I reglued a snapped off headstock with titebond recently. It was previously glued but appeared disjointed and i pulled it apart. It came apart nicely and fit back together like a hand-in-glove. But I do not think I cleaned it properly.

It was a break somewhat parallel with the nut - so I believe it could be considered an endgrain joint... It is a far-eastern-made  guitar and appears to be some type of lower-grade mahogany .


I strung it up to full tension yesterday and it popped right off in about 12 hours.

I would appreciate advice on 1) how to properly and completely remove any old glue from the wood and

2)how to properly reglue.


I saw a recent thread that mentioned end grain joining and polyurethane glue. Thanks.

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bad break I hope it works out
Charlie - Thanks for the photo essay. But I don't have the equipment or guts to try that... I will first try the epoxy.

Thanks for all the advice. After reading some hype online, I decided to dedicate this project to science and I cleaned

the joint as best as possible and applied Gorilla Glue and clamped as per the label instructions. I don't have high hopes and

will likely need to come up with a neck for this project sooner or later.

Interesting choice, Fred. The one glue that nobody suggested was Gorilla Glue; for my money you might as well have used spit. It will be interesting to hear how long it holds.
Well, the joint was already compromised by two previous repair attempts, so the odds of a successful repair were already diminished. So as I said this is an experiment - so we'll see. Maybe i'll try the scoop/grafting sidegrain trick once the science project stops oozing...
So much for all the good advice
Congratulations!  With the help of some of the most dedicated and experienced guitar repairmen in the world, you used Gorilla glue!
In all fairness, I did glue a bass fiddle neck broken at the body fairly straight a cross the maple grain with a polyurethane glue, I think it was Lepage brand , and it was quite a lot less prone to bubbling. I remember it was advertised: "epoxy-like strength in a one part glue!" which enticed me to try it.This bass has been strung up and played with no problems at the joint for about twelve years.I think that with polyurethane, a totally tight joint, like fitting a clean break together can be, makes for no bubbling in the joint. I felt like I got lucky with that one, but it sure has worked!

About a year ago, out of curiosity, I bought a bottle of Titebond Polyurathane Glue to try out. I did some test joints with different types of wood, and wasn't impressed: Yet another complete waste of money due to my curiosity getting the better of me :-) In a month I'll turn 57, but now and again I still get caught out with snake-oil products, although at my age,I really ought to know better....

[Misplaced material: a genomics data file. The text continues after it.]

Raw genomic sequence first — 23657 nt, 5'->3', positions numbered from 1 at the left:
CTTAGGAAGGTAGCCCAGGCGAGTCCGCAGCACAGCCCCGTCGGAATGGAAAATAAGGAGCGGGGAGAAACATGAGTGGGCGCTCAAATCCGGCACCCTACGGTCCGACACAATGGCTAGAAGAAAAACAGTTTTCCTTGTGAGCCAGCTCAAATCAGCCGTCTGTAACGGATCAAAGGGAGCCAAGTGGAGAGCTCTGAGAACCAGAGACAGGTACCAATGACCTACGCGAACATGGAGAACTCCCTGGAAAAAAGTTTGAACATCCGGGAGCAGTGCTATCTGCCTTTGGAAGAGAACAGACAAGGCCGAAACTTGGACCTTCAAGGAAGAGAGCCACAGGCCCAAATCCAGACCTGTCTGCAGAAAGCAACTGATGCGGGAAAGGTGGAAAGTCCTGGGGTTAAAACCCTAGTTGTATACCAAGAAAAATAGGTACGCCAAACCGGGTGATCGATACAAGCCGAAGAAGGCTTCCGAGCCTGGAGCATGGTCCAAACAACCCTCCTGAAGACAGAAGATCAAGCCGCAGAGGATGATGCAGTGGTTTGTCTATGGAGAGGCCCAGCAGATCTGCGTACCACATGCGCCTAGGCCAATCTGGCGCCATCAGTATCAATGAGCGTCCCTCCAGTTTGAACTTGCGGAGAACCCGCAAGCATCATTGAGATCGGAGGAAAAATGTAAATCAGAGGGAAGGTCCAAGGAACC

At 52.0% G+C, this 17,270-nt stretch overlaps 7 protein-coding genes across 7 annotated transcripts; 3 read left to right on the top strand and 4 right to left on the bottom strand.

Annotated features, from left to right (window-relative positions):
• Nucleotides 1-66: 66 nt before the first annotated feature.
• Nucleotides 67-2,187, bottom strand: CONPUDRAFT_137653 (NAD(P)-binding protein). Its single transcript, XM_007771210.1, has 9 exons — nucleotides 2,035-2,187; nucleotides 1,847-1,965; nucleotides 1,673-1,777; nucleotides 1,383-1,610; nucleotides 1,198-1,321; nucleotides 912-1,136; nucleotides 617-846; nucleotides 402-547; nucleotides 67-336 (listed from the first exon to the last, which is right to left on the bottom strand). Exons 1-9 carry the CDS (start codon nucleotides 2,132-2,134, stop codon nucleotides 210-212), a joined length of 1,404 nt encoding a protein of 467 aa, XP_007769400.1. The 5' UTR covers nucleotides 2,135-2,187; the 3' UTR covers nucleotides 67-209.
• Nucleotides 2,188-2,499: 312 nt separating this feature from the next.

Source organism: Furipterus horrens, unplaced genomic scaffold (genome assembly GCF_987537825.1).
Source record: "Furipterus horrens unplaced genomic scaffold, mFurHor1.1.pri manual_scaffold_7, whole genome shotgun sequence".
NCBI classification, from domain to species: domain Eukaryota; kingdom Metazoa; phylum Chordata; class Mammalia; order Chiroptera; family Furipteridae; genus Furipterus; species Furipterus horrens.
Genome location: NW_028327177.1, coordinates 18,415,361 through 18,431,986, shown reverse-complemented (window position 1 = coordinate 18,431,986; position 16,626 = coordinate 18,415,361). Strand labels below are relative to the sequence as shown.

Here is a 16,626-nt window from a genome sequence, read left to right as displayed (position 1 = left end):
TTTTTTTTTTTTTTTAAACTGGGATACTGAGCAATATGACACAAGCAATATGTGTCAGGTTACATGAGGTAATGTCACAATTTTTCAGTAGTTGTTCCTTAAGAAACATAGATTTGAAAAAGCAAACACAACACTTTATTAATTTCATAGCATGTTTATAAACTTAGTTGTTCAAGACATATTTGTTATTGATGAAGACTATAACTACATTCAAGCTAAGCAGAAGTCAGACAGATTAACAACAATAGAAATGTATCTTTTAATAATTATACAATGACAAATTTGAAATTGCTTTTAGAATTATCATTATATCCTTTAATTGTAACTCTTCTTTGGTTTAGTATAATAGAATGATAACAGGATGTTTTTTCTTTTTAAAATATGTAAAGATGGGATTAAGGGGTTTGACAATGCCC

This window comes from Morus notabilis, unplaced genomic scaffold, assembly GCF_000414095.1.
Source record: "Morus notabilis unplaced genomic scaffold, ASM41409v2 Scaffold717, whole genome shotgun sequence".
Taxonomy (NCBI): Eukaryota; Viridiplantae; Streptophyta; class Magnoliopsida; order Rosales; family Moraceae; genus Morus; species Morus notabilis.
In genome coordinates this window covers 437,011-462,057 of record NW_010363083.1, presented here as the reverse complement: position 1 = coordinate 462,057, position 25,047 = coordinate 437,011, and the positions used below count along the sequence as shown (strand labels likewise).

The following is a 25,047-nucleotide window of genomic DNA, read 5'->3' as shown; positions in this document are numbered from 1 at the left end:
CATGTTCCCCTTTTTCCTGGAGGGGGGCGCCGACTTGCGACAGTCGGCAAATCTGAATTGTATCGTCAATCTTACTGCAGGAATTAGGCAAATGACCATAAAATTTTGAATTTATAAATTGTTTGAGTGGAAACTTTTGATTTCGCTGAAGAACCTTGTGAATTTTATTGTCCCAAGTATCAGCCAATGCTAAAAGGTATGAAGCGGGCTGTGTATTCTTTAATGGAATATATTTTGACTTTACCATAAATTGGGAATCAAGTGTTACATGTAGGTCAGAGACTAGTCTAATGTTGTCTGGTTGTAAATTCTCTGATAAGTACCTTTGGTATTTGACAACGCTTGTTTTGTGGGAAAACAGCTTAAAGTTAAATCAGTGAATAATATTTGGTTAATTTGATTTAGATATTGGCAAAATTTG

As far as glueing goes, I try to use HHG whenever possible, I regard Epoxy as a last resort for ugly problem jobs.. After seeing the pics, I would've used HHG, and then routed out a filet channel across the joint, and finally glued a filet in, also with HHG.

Wth this particular job, after using GG there's no going back: If the gorilla glue joint fails (which I'm pretty sure it will, after seeing how I was able to tear my test pieces apart again), the cleanup will be an awful job..Good luck with that one.....



Again, I want to thank everyone for their comments. I read thru a lot of testimony re Gorilla Glue, and honestly can't discern the fact from fiction.


We were left with 2 options, either epoxy or poly-type glues. So since my original question floated the premise of using a poly glue, given its purported properties with end-grain repairs, we gave the Poly-gorilla a try. The joint actually looks pretty good and sets me up to attempt a overlay/filet type of repair, though I am a hobbyist and not set up for fabrication.


Yes there is no turning back from the Gorilla is nasty stuff and I swore I never would use it after trying it out for a household repair. But apparently it can be tamed and useful if applied and clamped properly.

Let us know how it holds up: Maybe my mistake was in trying Titebond Poly, and not the "real thing" I'll admit that I've read some amazing things about GG, but here in germany it is (or was at the time), hard to obtain, so I ordered the Titebond version. I hope it holds up for ya!



I read that Gorilla Glue, made in Belgium, is not allowed to be sold there and likely other countries because of toxicity issues. So it must be good.


I have a line on obtaining a replacement neck so i'm going to string this up withoutr any additional work and see what happens. Maybe we can do a lottery of sorts. Post your guess at the number of hours you think will lapse before the head flies off again...


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